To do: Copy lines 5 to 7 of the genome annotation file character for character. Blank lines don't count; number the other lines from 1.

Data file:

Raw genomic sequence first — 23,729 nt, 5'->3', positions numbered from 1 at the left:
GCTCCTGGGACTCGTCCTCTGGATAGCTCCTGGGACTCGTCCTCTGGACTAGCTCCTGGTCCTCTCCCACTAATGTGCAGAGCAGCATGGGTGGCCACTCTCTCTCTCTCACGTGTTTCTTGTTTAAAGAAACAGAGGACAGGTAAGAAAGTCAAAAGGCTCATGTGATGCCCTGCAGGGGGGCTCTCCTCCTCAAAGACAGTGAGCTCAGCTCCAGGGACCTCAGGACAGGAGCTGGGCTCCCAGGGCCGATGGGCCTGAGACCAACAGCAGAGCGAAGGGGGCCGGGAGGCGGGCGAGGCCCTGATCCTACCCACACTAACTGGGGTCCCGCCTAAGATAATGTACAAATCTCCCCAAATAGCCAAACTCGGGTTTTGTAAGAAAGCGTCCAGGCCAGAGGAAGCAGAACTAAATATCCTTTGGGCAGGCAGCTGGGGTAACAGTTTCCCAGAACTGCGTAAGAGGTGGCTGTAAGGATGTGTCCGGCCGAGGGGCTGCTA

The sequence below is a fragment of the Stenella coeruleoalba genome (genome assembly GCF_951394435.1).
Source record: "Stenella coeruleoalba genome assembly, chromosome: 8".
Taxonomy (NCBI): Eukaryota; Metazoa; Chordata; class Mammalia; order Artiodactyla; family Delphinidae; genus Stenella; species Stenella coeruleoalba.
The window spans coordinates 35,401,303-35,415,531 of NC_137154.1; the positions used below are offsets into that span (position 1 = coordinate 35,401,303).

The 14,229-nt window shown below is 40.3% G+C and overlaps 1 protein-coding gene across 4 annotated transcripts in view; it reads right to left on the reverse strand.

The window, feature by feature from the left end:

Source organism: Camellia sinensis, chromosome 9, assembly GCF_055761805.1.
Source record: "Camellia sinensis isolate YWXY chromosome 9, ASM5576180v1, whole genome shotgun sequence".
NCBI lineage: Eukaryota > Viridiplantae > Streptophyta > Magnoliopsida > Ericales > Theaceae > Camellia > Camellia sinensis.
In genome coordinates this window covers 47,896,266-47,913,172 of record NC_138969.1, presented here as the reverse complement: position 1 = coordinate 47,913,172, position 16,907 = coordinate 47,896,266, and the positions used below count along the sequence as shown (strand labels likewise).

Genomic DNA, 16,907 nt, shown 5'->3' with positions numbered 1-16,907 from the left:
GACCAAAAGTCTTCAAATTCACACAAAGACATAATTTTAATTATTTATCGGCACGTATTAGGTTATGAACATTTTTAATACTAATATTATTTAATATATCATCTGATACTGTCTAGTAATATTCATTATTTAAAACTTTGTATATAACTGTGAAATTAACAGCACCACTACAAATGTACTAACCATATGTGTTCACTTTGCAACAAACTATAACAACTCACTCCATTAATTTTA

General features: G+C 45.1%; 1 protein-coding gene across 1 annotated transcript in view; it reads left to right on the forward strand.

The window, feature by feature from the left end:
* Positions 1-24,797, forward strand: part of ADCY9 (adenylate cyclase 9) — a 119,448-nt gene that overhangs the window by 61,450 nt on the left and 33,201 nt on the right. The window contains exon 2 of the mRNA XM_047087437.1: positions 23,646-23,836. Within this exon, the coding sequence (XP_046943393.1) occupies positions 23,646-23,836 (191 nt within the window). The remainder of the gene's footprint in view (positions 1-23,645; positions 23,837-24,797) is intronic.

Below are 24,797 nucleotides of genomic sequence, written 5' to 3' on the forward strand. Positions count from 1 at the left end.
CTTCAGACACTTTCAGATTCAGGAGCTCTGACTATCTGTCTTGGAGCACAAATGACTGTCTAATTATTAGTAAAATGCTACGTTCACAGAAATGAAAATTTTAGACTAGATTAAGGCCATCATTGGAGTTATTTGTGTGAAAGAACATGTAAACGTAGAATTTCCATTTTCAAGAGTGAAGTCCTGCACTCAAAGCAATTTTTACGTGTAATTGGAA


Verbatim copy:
Taxonomy (NCBI): Eukaryota; Metazoa; Chordata; class Mammalia; order Artiodactyla; family Delphinidae; genus Stenella; species Stenella coeruleoalba.
The window spans coordinates 35,401,303-35,415,531 of NC_137154.1; the positions used below are offsets into that span (position 1 = coordinate 35,401,303).

The 14,229-nt window shown below is 40.3% G+C and overlaps 1 protein-coding gene across 4 annotated transcripts in view; it reads right to left on the reverse strand.